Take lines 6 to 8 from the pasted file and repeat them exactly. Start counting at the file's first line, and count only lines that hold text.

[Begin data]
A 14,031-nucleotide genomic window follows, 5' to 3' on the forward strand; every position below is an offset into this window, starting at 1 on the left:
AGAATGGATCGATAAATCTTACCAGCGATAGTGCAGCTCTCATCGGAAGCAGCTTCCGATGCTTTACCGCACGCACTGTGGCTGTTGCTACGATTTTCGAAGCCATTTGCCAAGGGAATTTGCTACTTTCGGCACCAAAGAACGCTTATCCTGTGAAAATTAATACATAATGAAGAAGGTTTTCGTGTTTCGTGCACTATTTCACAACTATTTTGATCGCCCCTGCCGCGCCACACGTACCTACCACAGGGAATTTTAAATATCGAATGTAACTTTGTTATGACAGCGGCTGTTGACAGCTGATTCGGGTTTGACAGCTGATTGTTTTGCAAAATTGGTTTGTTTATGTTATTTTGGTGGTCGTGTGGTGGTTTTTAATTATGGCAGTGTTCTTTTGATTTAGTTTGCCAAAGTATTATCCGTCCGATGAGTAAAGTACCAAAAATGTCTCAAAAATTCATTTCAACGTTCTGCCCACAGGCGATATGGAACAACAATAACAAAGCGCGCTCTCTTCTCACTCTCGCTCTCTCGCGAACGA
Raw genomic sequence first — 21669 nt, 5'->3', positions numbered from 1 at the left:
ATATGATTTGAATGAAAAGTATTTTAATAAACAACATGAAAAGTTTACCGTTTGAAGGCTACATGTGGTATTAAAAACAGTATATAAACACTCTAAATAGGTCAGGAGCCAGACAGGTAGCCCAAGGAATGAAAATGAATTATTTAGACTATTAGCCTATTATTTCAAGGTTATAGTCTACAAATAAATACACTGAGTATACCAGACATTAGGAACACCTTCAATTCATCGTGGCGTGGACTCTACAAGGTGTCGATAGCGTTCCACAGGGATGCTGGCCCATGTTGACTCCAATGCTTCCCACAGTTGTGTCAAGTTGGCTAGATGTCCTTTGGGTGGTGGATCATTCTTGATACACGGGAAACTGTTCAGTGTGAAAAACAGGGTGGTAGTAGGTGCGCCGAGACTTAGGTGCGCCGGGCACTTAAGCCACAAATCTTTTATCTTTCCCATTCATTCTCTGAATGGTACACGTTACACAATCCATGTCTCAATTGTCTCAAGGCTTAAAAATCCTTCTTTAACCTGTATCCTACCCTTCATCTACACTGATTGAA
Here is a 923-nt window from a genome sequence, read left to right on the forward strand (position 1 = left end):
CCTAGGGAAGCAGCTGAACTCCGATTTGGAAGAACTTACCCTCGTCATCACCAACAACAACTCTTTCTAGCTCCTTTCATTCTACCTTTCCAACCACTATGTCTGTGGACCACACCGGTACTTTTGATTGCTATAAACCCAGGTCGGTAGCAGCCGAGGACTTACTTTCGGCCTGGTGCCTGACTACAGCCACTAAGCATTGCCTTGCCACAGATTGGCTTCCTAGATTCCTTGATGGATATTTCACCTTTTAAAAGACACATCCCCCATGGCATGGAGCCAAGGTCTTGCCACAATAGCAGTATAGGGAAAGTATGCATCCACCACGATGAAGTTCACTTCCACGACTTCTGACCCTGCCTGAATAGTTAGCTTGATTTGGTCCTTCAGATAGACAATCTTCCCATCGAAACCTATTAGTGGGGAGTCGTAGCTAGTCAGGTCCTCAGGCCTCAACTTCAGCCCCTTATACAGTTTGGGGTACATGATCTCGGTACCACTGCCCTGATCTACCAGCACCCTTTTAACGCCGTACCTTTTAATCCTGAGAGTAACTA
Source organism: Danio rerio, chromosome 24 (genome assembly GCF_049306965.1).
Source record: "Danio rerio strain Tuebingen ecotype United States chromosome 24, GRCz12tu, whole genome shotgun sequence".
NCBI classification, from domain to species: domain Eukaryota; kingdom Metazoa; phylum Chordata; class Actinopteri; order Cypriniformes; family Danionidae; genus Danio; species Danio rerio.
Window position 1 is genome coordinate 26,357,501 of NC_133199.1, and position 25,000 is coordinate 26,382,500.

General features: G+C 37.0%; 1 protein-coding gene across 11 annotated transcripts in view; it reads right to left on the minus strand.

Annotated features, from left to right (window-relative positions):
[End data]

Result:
CCTAGGGAAGCAGCTGAACTCCGATTTGGAAGAACTTACCCTCGTCATCACCAACAACAACTCTTTCTAGCTCCTTTCATTCTACCTTTCCAACCACTATGTCTGTGGACCACACCGGTACTTTTGATTGCTATAAACCCAGGTCGGTAGCAGCCGAGGACTTACTTTCGGCCTGGTGCCTGACTACAGCCACTAAGCATTGCCTTGCCACAGATTGGCTTCCTAGATTCCTTGATGGATATTTCACCTTTTAAAAGACACATCCCCCATGGCATGGAGCCAAGGTCTTGCCACAATAGCAGTATAGGGAAAGTATGCATCCACCACGATGAAGTTCACTTCCACGACTTCTGACCCTGCCTGAATAGTTAGCTTGATTTGGTCCTTCAGATAGACAATCTTCCCATCGAAACCTATTAGTGGGGAGTCGTAGCTAGTCAGGTCCTCAGGCCTCAACTTCAGCCCCTTATACAGTTTGGGGTACATGATCTCGGTACCACTGCCCTGATCTACCAGCACCCTTTTAACGCCGTACCTTTTAATCCTGAGAGTAACTA
Source organism: Danio rerio, chromosome 24 (genome assembly GCF_049306965.1).
Source record: "Danio rerio strain Tuebingen ecotype United States chromosome 24, GRCz12tu, whole genome shotgun sequence".